Buffalo have an excellent sense of smell and hearing. The wind brings both, and the ancient hunters clearly understood that.

Brink quotes one observer, who travelling through vast herds of buffalo one day in 1820, wrote:

“The scent of our party was borne directly across the Platte, and we could distinctly note every step of its progress through a distance of 8 or 10 miles, by the consternation and terror it excited among the buffaloes. The moment the tainted gale infected their atmosphere, they ran with as much violence as if pursued by a party of mounted hunters.”

Brink explains his version of the meaning conveyed by the moving drive lines of waving “fences” along the heights.

He wrote that the waving branches and grasses struck fear into the buffalo, because this kind of fence—waving along the high points was unknown to them. They feared what they did not know.

“Indians are stationed by the side of some of these stakes, to keep them in motion, so that the buffaloes suppose them ALL to be human beings,” notes Brink. This kept the buffalo down low as they moved on toward the trap.

Then Jack Brink imagined two more tricks of the wily hunters—the “array of ingenious ruses that allowed them to direct the path of bison movement.”

One was placing a trail of buffalo chips in the valley between the drive lines leading to the trap, so the buffalo thought they were following an existing trail.

“A herd of bison, frightened by hunters circling around them, could see and smell a safe path of escape in the form of a beaten trail marked with a line of chips,” says Brink.

He said he had never seen this recorded anywhere before. And obviously, any evidence would have been long gone over the centuries. But it makes perfect sense.

Grinnell wrote of using the manure patties in winter, “The line of buffalo chips. . . was conspicuous against white snow, and when the buffalo were running down the chute, they always followed it, never turning to the right nor to the left.”

 The second, maybe even stronger lure, came as a couple of ‘buffalo calves’ came into position between the herd and the drive lanes, moving just as young buffalo would, draped in calf skins and emitting perfect lost-calf bleats.

 “Since the herd consists mainly of cows and calves—the preferred target group for nearly all Plains hunters—the trick has the desired effect,” wrote Brink.

“Cows raise their heads and check for their calves. Even if she knows her own calf is nearby, maternal instinct dictates that every cow will investigate the source of the plaintive bleating. A calf in danger cannot be ignored. The cows respond and start after the ‘lost calves.’

“The buffalo runners continue their hoax, wandering slowly away from the herd, into the mouth of the funnel, toward a mighty hunting party laying in wait . . . the herd continues to follow, walking into the jaws of the trap.”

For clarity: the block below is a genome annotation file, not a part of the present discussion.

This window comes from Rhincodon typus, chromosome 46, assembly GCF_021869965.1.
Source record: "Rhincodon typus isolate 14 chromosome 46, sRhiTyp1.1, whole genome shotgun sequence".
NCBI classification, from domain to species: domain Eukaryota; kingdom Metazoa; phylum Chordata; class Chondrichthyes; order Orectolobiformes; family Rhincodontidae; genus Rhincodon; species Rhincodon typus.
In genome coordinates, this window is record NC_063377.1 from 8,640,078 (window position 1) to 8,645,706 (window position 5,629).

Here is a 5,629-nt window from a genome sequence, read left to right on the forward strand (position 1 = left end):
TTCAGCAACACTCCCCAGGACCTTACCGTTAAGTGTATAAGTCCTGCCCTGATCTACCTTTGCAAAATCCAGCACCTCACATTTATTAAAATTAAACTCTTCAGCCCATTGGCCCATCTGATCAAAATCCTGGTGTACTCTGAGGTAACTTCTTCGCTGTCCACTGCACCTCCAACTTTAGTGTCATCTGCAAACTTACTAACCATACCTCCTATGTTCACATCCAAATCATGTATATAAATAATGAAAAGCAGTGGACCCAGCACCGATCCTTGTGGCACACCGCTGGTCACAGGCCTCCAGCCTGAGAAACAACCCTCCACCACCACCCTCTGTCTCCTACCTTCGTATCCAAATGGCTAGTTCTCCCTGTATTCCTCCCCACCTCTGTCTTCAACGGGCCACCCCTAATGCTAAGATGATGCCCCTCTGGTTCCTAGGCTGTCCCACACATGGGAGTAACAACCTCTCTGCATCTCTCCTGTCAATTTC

Jack Brink talks about the stampede in his book as the buffalo entered the drive lanes. “It might sound as if a full-blown stampede of bison was in progress. Far from it.

“The great majority of movement leading up to and through the drive lanes was almost certainly of a much more gentle, though deliberate, nature. . . The drive probably consisted of short bursts of movement where the herd scampered ahead, followed by a lull where the hunters purposefully allowed them to rest and remain calm.

 “Patiently, the hunters waited for the herd to regroup, perhaps resume grazing and then looked for an opportunity to nudge them ahead another short distance.”

Even today in corralling their buffalo, herd manager Robbie Magnon, of Fort Peck Sioux and Assiniboine Reservation in northeastern Montana, tells me the best way to avoid stressing the buffalo is by spending a couple of days bringing them in.

 He says between their large pasture and the working corral are two or three successively smaller pastures. The first day, driving several pickup trucks, the Fort Peck crew might not bring the buffalo through the first gate, but by exerting gradual pressure from a distance, patiently haze them closer.

That night the herd might walk through the open gate on its own. The handlers drive through, close the gate and proceed in the same way toward the next one.

 Near the end of the trap, writes Brink, “The tapering of the funnel permitted greater numbers of people to congregate along the narrowest parts of the lane, where the need for control, and the danger, was greatest.”

The Box Canyon or Arroyo Trap

Box Canyons and natural traps have claimed less attention than buffalo jumps—which left great heaps of bones and arrow points beneath the jumps. But Marcel Kornfeld, George C. Frision and Mary Lou Larson in their book  Prehistoric Hunters-Gatherers of the High Plains and Rockies, say that likely more buffalo died in various kinds of traps than were ever killed in buffalo jumps.